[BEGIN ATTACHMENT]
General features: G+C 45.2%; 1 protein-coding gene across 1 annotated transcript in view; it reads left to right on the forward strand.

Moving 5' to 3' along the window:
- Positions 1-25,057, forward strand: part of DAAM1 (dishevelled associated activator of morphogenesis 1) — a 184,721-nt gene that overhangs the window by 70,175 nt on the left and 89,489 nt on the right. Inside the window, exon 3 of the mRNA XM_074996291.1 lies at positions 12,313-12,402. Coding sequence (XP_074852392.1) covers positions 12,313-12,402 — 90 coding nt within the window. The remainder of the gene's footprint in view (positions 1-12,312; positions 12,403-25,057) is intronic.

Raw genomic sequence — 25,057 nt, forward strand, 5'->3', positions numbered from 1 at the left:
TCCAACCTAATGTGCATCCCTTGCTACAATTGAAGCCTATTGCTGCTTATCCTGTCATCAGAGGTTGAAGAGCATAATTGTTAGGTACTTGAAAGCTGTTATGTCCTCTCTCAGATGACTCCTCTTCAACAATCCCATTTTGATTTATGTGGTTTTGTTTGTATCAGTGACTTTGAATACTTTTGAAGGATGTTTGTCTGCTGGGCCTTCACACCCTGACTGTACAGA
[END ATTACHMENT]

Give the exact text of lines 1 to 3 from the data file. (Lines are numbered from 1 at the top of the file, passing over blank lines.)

General features: G+C 45.2%; 1 protein-coding gene across 1 annotated transcript in view; it reads left to right on the forward strand.

Moving 5' to 3' along the window:
- Positions 1-25,057, forward strand: part of DAAM1 (dishevelled associated activator of morphogenesis 1) — a 184,721-nt gene that overhangs the window by 70,175 nt on the left and 89,489 nt on the right. Inside the window, exon 3 of the mRNA XM_074996291.1 lies at positions 12,313-12,402. Coding sequence (XP_074852392.1) covers positions 12,313-12,402 — 90 coding nt within the window. The remainder of the gene's footprint in view (positions 1-12,312; positions 12,403-25,057) is intronic.